I often get complaints from my clients that vegetables and salad are boring.... Not true!
Here is an easy idea to jazz up your greens!
mint leaves, torn
S & P, to season
how: toss through cooked vegetables
Goes With: peas, broccoli, cauliflower, green beans, zucchini
With the weight statistics (still) on the rise, research is showing that generations to come will suffer the most regarding their health. Some part of this is due to the fact that many of us Generation Y and Z'ers aren't sure how to navigate the kitchen past the heat 'n' go meals from the freezer. Sure enough we work harder and longer hours, need to look after active children, walk the dog, go to the gym, hang out the washing but is it good enough to put food, our fuel to survive, at the bottom of the list and opt for something out of a packet?
The other issue too is that many people feel they don't have the confidence or knowledge to cook a meal from scratch and unfortunately, I think that's due to the loss of trans-generational learnings (parents teaching and encouraging their children to learn in the kitchen) and non-compulsory home economics subjects at school, not to mention the mammoth of TV shows and gourmet reviews that make us feel we need to be Australia's next top chef!
Don't despair, you can sharpen your knife in the kitchen with these 5 tips.
1. Just have a go
The only way to learn is to just jump in the deep end and try. Most likely it won't be perfect, but at least you get the idea of what works and doesn't work.
2. Think tasty, not gourmet
Save the fine dining for the restaurants, and aim to put a tasty meal together using different spices and herbs. It's a amazing how a meal can transform just by adding 1-2 seasonings. Every shop, aim to buy one new spice or herb off the rack and slowly you'll build your own spice market.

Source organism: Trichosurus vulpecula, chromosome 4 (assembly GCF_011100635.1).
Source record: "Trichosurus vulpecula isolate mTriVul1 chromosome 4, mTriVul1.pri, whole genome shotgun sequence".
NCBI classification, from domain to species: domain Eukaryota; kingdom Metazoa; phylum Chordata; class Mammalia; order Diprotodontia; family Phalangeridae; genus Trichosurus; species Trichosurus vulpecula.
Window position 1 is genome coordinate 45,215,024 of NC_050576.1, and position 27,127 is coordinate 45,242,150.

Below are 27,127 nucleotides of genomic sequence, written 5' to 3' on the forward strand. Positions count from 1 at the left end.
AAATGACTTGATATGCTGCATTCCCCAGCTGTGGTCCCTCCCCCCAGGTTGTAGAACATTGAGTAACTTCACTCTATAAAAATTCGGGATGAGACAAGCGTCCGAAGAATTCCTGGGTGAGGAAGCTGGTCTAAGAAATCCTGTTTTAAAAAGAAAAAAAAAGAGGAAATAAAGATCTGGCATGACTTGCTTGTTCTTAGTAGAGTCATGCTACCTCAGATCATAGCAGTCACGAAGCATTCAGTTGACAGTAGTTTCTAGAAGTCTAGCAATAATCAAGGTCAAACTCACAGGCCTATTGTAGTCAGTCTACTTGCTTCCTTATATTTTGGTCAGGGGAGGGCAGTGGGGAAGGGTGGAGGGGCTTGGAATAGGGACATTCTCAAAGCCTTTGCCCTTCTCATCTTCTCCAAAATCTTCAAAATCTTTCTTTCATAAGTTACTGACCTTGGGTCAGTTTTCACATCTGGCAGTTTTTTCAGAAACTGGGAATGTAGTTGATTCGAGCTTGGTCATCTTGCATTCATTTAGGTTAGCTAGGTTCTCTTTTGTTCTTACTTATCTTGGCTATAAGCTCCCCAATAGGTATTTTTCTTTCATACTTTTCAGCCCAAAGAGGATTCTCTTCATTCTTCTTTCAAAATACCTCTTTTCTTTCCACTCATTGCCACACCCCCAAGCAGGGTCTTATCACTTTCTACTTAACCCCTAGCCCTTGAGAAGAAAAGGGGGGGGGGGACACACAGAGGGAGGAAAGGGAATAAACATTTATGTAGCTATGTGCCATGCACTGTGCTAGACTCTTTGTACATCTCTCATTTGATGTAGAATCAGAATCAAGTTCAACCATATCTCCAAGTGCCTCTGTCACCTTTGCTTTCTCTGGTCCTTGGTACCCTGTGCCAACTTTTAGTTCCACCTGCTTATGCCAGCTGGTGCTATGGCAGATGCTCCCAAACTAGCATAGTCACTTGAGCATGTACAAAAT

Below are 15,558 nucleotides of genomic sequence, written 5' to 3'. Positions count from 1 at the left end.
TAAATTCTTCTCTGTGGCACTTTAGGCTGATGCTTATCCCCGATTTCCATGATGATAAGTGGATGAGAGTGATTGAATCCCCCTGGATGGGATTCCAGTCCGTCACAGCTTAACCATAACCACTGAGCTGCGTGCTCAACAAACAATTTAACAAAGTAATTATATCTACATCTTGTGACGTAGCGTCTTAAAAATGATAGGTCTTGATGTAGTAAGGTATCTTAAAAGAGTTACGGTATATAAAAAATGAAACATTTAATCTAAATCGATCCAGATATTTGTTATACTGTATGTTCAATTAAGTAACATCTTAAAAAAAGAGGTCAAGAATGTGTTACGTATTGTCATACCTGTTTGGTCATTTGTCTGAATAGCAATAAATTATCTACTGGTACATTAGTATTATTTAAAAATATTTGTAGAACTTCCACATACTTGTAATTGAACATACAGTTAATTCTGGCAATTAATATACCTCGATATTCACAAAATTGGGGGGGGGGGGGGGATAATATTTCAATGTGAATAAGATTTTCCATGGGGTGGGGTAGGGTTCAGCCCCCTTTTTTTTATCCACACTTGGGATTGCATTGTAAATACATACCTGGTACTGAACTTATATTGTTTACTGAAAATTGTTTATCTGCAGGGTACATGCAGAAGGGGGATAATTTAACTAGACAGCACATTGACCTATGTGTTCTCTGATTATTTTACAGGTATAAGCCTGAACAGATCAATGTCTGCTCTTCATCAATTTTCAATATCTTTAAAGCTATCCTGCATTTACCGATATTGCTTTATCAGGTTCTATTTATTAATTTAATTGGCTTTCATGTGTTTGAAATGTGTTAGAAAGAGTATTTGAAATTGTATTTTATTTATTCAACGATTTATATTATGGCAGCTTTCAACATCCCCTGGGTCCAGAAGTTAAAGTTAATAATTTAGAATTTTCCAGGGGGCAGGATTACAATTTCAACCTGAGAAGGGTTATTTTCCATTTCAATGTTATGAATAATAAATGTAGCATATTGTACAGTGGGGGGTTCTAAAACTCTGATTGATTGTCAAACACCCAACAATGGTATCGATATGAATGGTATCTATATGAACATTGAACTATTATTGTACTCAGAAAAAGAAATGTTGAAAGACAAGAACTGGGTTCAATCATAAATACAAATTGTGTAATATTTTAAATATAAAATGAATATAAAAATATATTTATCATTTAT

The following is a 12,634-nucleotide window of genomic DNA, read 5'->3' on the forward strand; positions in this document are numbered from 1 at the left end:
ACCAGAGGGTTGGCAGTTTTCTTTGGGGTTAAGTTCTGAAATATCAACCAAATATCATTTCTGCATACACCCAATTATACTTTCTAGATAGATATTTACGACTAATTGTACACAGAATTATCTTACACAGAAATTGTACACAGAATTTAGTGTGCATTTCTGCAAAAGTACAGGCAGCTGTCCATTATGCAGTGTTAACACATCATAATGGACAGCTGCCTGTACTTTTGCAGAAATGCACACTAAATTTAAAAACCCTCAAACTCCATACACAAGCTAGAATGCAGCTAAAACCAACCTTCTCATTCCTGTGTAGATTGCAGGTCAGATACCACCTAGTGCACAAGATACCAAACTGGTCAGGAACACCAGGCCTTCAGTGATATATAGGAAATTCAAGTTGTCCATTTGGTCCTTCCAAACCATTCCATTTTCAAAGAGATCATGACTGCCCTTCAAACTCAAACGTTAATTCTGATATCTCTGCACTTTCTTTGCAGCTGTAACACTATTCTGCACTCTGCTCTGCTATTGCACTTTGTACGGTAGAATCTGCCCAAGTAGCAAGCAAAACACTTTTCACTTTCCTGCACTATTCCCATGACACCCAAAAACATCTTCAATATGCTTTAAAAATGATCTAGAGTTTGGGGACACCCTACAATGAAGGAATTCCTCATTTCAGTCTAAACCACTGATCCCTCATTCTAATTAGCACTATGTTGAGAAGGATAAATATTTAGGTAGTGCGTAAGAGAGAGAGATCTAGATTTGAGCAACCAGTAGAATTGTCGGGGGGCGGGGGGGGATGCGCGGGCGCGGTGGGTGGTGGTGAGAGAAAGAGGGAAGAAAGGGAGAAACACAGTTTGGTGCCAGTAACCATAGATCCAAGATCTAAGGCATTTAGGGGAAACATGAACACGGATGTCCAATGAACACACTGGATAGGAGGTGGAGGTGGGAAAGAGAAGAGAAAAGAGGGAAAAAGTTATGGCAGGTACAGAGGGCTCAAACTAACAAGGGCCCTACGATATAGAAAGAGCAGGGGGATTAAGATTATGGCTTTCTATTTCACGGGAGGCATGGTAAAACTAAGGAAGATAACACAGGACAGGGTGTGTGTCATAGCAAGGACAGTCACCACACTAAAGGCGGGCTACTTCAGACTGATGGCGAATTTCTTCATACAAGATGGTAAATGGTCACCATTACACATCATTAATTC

3. Gather some inspiration
Cook books are not just for coffee tables! Invest in some cook books that you feel comfortable in reading and that don't contain ingredients required from the other side of the globe. I love the Australian's Women's Weekly books, Stephanie Alexander's kitchen garden companion, Healthy Food Guide (www.healthyfoodguide.com.au) magazine and Donna Hay's 'simple essential' collection.
4. Aim for 1 new recipe a week
Pick a night or day when you have some time and set aside a recipe you wish to try. Make sure you read it thoroughly, gather all your ingredients and gage how much time you'll need- then add an extra half hour (I never can chop as quick as I think I can).
5. Keep your favourites safe
Start a recipe folder (or clearly tag the recipe) so you can pull out a favourite or 'fail proof' at anytime. The worst is knowing you have a great dish up your sleeve but you can't find the master plan...
Be bold and be adventurous... It beats eating frozen lasagna that tastes like rubber.
Carla is a contributing lifestyle editor for She is, Sarah Jane | Fashion, Beauty & Lifestyle Blogger
As posted on www.sheissarahjane.com.au
Most Australian’s aren’t too familiar with legumes, except for the fact they make you ‘windy’. However, legumes provide such an array of nutrients I almost class them in the super food category. Here’s a little introduction to what I call the ‘vegetarian’s meat’ (which all non-vegetarians can benefit from anyway!)
Legumes are the seed or pods from the leguminous plants and include commonly known types such as borlotti, red kidney, cannellini, soya, black, Haricot (navy) and mung beans, chickpeas, split peas, peanuts and lentils. They come in both dried and canned forms and are used across the world in many countries; think Indian dhal, Mexican beans, Miso soup, tofu, baked beans.
Legumes are rich in protein due to their ability to make amino acids through converting atmospheric nitrogen into its root nodules. They are also high in calcium, iron, magnesium, folate, zinc, phosphorous, potassium, riboflavin, Vitamin B6, and thiamine that all assist with energy conversion and body rebuilding processes in the body. This group of foods are also notoriously known for their ridiculous amounts of fibre. Half a cup of cooked legumes provides an amazing 6g of fibre towards your daily total of 30g!! (an apple provides about 3g).